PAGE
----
“Life will not be contained. Life breaks free. It expands to new territories, crashes through barriers… Life finds a way.”
When Ian Malcolm (played by Jeff Goldblum in the movie Jurassic Park) said those words, he was foreshadowing the disastrous end of a human-designed biological theme park. But he would have been just as accurate describing the natural world as a whole. Time and time again, humans thought they understood what life was and what its limits were. Each time, they have been humbled by a new discovery. For several hundred years, scientists tried to finish their comprehensive lists of earth’s species only to realize they needed more paper.
Every Living Thing [LibraryThing / WorldCat] by Rob Dunn is one of those books that blows your mind: What you know about life isn’t one-tenth of what you don’t know. I’m not referring simply to something as newsworthy as finding a new monkey (as the book’s subtitle mentions). We thought we had all monkeys documented and studied, but a new one was found recently. If a new monkey can still be found, what else is still out there? There are likely whole ecosystems no one has yet imagined.
Dunn begins in a remote area of Bolivia where inhabitants know the local species quite well. They are more familiar with their animals and insects than most of us in the industrialized, “educated” world know of our own. The variety of the world’s megafauna is greater than you might expect.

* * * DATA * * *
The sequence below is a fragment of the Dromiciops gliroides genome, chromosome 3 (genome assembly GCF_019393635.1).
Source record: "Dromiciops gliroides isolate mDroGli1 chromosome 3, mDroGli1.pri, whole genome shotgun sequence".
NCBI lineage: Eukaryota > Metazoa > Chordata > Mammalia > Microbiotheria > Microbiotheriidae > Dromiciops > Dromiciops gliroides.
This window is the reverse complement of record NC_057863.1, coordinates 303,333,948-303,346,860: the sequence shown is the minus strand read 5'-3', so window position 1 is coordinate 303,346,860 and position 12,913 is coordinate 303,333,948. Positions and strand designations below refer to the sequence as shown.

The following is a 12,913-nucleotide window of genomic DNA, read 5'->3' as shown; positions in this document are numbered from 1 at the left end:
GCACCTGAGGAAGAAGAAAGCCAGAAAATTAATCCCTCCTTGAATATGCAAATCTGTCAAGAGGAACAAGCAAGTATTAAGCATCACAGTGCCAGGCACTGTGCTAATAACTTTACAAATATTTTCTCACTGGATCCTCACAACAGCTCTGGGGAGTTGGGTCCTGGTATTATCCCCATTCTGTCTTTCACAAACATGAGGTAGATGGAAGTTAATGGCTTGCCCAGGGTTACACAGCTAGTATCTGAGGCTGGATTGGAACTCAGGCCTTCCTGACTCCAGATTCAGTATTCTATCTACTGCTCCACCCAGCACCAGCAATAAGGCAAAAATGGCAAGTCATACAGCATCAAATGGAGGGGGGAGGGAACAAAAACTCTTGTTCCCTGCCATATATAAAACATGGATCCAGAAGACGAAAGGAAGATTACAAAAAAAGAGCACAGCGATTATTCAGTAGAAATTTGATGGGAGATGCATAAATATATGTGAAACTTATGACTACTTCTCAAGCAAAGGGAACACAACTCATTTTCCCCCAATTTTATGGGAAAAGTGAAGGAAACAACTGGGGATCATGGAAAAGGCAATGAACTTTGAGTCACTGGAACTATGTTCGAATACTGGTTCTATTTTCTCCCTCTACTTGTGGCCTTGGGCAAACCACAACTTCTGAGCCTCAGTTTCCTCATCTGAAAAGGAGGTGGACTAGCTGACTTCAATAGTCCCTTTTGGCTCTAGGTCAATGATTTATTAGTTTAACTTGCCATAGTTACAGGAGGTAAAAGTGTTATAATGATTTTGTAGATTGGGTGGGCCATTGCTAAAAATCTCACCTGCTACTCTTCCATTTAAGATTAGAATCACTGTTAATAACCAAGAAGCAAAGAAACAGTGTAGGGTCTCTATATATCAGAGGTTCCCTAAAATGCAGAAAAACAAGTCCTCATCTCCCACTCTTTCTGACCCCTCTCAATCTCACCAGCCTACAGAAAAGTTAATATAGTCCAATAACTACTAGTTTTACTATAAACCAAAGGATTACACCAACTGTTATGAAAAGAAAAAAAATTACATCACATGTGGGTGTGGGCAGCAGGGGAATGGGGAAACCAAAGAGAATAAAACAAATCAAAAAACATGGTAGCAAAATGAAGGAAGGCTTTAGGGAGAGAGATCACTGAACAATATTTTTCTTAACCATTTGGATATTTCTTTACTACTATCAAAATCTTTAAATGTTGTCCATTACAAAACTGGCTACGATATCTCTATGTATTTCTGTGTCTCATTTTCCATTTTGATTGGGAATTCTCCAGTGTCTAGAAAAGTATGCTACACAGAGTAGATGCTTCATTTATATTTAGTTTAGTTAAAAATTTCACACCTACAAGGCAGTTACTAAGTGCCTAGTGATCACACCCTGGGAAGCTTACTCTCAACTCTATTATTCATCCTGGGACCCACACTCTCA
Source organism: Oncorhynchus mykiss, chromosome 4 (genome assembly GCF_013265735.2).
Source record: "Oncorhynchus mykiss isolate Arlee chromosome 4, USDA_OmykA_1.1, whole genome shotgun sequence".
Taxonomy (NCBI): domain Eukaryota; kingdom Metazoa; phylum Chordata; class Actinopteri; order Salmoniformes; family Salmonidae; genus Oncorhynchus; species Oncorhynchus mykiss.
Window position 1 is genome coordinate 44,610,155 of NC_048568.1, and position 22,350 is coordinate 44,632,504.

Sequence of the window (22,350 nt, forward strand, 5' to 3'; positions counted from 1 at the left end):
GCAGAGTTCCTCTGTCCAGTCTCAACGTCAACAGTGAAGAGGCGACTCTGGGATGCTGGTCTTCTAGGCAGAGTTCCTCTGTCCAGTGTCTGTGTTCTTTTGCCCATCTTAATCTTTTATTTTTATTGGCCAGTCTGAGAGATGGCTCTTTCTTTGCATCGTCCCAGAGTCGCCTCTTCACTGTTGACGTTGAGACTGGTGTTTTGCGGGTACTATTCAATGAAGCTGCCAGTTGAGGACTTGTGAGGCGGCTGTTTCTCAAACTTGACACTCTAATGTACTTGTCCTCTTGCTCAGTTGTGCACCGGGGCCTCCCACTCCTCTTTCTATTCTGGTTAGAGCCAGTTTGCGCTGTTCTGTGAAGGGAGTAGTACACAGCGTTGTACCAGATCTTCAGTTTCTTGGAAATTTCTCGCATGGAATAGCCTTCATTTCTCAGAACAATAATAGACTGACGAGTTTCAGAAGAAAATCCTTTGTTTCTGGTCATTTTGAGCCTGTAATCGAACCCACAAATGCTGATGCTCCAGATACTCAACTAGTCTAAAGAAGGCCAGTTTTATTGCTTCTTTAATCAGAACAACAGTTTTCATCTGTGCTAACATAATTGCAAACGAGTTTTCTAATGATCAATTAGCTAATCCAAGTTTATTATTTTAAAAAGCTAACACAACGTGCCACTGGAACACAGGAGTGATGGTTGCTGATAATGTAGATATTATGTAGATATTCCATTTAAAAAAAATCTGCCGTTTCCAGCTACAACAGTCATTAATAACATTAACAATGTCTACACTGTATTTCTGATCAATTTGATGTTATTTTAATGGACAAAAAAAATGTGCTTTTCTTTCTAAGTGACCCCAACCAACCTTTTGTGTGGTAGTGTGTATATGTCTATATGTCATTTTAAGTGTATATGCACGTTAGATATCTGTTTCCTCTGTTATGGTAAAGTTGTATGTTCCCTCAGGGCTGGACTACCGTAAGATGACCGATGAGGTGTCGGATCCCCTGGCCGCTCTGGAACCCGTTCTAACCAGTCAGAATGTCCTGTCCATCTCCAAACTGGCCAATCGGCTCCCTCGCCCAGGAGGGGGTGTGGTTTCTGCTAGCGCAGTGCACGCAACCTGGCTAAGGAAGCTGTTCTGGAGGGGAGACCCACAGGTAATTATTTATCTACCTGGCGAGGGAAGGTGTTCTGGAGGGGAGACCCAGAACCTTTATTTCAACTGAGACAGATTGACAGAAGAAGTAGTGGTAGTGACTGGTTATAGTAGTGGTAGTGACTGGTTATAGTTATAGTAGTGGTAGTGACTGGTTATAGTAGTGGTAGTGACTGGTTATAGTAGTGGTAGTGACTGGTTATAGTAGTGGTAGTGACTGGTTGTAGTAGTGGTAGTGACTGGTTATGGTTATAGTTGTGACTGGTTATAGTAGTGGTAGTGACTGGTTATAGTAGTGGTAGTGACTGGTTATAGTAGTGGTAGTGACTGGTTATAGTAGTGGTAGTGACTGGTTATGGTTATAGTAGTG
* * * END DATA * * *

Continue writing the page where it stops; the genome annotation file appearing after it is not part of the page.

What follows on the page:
From there, Dunn plunges us into history. He follows Linneaus, an 18th century biologist who attempted to list all the animals in the world on a brief sojourn into the Swedish countryside, but came to realize there were many more species than he (or anyone) anticipated. Leeuwenhoek startled the scientific world when he found countless “invisible” creatures swimming in water tucked under his new microscope. His studies revealed an environment on a previously unknown scale.
Within our own lifetimes, science had established guidelines for which environments were sterile — too hostile for anything to survive. But researchers have had to repeatedly erase and reassess. Entire classes of life have been found in places considered too acidic, too hot, too cold, too pressurized, or too exposed to radiation. Life has not only been found in caustic sulfur deposits and boiling undersea vents, but it has thrived in those places. Living organisms have been found in rock miles beneath our feet. Nanobacteria have been found living all around us at atomic scales smaller than a strand of our DNA.
We humans mostly concern ourselves with an extremely thin zone at the earth’s surface. We know the worms and vegetables a few feet down. We see the animals and trees near us or slightly overhead. But the abundance we see is nothing compared to what we don’t see. Dunn’s book expands that view. Each chapter leaves you with a perspective of life much larger than you considered the chapter before.
There appear to be no inhospitable environments; no region devoid of living creatures; no dead zones. If one is suspected, scientists should look more carefully. “Life finds a way.”